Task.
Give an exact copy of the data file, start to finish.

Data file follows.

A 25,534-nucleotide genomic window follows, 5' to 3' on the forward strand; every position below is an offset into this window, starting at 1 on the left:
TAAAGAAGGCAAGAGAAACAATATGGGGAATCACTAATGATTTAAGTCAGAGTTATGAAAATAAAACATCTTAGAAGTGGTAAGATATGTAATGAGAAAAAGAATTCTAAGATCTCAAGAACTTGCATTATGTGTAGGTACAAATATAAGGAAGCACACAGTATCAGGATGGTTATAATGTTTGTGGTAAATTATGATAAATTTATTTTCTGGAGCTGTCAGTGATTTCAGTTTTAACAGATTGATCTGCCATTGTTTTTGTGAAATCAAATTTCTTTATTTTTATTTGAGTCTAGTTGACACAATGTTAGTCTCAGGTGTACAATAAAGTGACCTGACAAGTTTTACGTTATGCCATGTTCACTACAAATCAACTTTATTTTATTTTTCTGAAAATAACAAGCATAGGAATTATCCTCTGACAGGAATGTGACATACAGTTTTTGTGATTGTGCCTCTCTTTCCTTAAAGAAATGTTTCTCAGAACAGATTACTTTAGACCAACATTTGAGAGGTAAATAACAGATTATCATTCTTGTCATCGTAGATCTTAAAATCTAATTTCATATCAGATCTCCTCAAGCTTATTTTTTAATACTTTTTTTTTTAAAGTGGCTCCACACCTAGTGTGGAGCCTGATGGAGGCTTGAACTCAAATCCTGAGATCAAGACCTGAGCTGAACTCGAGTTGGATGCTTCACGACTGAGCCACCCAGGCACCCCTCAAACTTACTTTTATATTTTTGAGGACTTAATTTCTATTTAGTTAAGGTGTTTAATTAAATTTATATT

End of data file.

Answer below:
A 25,534-nucleotide genomic window follows, 5' to 3' on the forward strand; every position below is an offset into this window, starting at 1 on the left:
TAAAGAAGGCAAGAGAAACAATATGGGGAATCACTAATGATTTAAGTCAGAGTTATGAAAATAAAACATCTTAGAAGTGGTAAGATATGTAATGAGAAAAAGAATTCTAAGATCTCAAGAACTTGCATTATGTGTAGGTACAAATATAAGGAAGCACACAGTATCAGGATGGTTATAATGTTTGTGGTAAATTATGATAAATTTATTTTCTGGAGCTGTCAGTGATTTCAGTTTTAACAGATTGATCTGCCATTGTTTTTGTGAAATCAAATTTCTTTATTTTTATTTGAGTCTAGTTGACACAATGTTAGTCTCAGGTGTACAATAAAGTGACCTGACAAGTTTTACGTTATGCCATGTTCACTACAAATCAACTTTATTTTATTTTTCTGAAAATAACAAGCATAGGAATTATCCTCTGACAGGAATGTGACATACAGTTTTTGTGATTGTGCCTCTCTTTCCTTAAAGAAATGTTTCTCAGAACAGATTACTTTAGACCAACATTTGAGAGGTAAATAACAGATTATCATTCTTGTCATCGTAGATCTTAAAATCTAATTTCATATCAGATCTCCTCAAGCTTATTTTTTAATACTTTTTTTTTTAAAGTGGCTCCACACCTAGTGTGGAGCCTGATGGAGGCTTGAACTCAAATCCTGAGATCAAGACCTGAGCTGAACTCGAGTTGGATGCTTCACGACTGAGCCACCCAGGCACCCCTCAAACTTACTTTTATATTTTTGAGGACTTAATTTCTATTTAGTTAAGGTGTTTAATTAAATTTATATT